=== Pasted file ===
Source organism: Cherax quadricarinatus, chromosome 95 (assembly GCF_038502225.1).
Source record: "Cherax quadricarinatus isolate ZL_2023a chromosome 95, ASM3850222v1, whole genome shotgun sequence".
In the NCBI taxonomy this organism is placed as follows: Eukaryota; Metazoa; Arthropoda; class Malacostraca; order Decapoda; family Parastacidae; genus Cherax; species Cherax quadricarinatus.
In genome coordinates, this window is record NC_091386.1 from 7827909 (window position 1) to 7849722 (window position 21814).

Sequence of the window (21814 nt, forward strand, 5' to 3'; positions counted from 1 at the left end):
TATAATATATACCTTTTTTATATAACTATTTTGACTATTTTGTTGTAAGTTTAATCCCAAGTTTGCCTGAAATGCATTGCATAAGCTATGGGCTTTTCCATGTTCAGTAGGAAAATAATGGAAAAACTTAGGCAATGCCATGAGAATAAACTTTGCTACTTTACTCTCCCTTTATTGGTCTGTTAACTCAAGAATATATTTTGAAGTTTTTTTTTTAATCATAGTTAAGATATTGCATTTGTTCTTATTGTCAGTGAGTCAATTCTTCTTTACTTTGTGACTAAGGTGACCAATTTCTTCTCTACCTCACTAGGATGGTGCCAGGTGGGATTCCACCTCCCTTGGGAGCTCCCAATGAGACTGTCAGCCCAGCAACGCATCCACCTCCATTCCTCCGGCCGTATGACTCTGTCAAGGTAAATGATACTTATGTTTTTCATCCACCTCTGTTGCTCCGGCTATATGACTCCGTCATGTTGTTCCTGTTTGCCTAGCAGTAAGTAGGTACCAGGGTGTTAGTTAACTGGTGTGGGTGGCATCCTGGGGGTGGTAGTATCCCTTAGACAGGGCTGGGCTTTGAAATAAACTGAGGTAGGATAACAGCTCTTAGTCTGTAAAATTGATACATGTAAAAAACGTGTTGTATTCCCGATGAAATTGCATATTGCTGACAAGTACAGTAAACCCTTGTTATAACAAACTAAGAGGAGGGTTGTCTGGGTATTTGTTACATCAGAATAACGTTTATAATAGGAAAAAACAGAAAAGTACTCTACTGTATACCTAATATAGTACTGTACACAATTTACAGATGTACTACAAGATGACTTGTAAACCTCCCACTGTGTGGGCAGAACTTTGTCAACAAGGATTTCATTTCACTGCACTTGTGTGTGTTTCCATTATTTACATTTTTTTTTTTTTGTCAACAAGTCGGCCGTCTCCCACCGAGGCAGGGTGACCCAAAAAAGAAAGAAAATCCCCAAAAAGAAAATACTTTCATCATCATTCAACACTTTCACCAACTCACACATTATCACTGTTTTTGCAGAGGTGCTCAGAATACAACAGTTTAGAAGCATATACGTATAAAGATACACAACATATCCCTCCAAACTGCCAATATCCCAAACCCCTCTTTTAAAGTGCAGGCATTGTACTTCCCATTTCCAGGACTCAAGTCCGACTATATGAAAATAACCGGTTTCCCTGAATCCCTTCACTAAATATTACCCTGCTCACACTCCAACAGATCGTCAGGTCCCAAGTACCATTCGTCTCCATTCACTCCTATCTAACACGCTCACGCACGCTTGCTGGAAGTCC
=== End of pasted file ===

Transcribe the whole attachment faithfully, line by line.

Source organism: Cherax quadricarinatus, chromosome 95 (assembly GCF_038502225.1).
Source record: "Cherax quadricarinatus isolate ZL_2023a chromosome 95, ASM3850222v1, whole genome shotgun sequence".
In the NCBI taxonomy this organism is placed as follows: Eukaryota; Metazoa; Arthropoda; class Malacostraca; order Decapoda; family Parastacidae; genus Cherax; species Cherax quadricarinatus.
In genome coordinates, this window is record NC_091386.1 from 7827909 (window position 1) to 7849722 (window position 21814).

Sequence of the window (21814 nt, forward strand, 5' to 3'; positions counted from 1 at the left end):
TATAATATATACCTTTTTTATATAACTATTTTGACTATTTTGTTGTAAGTTTAATCCCAAGTTTGCCTGAAATGCATTGCATAAGCTATGGGCTTTTCCATGTTCAGTAGGAAAATAATGGAAAAACTTAGGCAATGCCATGAGAATAAACTTTGCTACTTTACTCTCCCTTTATTGGTCTGTTAACTCAAGAATATATTTTGAAGTTTTTTTTTTAATCATAGTTAAGATATTGCATTTGTTCTTATTGTCAGTGAGTCAATTCTTCTTTACTTTGTGACTAAGGTGACCAATTTCTTCTCTACCTCACTAGGATGGTGCCAGGTGGGATTCCACCTCCCTTGGGAGCTCCCAATGAGACTGTCAGCCCAGCAACGCATCCACCTCCATTCCTCCGGCCGTATGACTCTGTCAAGGTAAATGATACTTATGTTTTTCATCCACCTCTGTTGCTCCGGCTATATGACTCCGTCATGTTGTTCCTGTTTGCCTAGCAGTAAGTAGGTACCAGGGTGTTAGTTAACTGGTGTGGGTGGCATCCTGGGGGTGGTAGTATCCCTTAGACAGGGCTGGGCTTTGAAATAAACTGAGGTAGGATAACAGCTCTTAGTCTGTAAAATTGATACATGTAAAAAACGTGTTGTATTCCCGATGAAATTGCATATTGCTGACAAGTACAGTAAACCCTTGTTATAACAAACTAAGAGGAGGGTTGTCTGGGTATTTGTTACATCAGAATAACGTTTATAATAGGAAAAAACAGAAAAGTACTCTACTGTATACCTAATATAGTACTGTACACAATTTACAGATGTACTACAAGATGACTTGTAAACCTCCCACTGTGTGGGCAGAACTTTGTCAACAAGGATTTCATTTCACTGCACTTGTGTGTGTTTCCATTATTTACATTTTTTTTTTTTTGTCAACAAGTCGGCCGTCTCCCACCGAGGCAGGGTGACCCAAAAAAGAAAGAAAATCCCCAAAAAGAAAATACTTTCATCATCATTCAACACTTTCACCAACTCACACATTATCACTGTTTTTGCAGAGGTGCTCAGAATACAACAGTTTAGAAGCATATACGTATAAAGATACACAACATATCCCTCCAAACTGCCAATATCCCAAACCCCTCTTTTAAAGTGCAGGCATTGTACTTCCCATTTCCAGGACTCAAGTCCGACTATATGAAAATAACCGGTTTCCCTGAATCCCTTCACTAAATATTACCCTGCTCACACTCCAACAGATCGTCAGGTCCCAAGTACCATTCGTCTCCATTCACTCCTATCTAACACGCTCACGCACGCTTGCTGGAAGTCC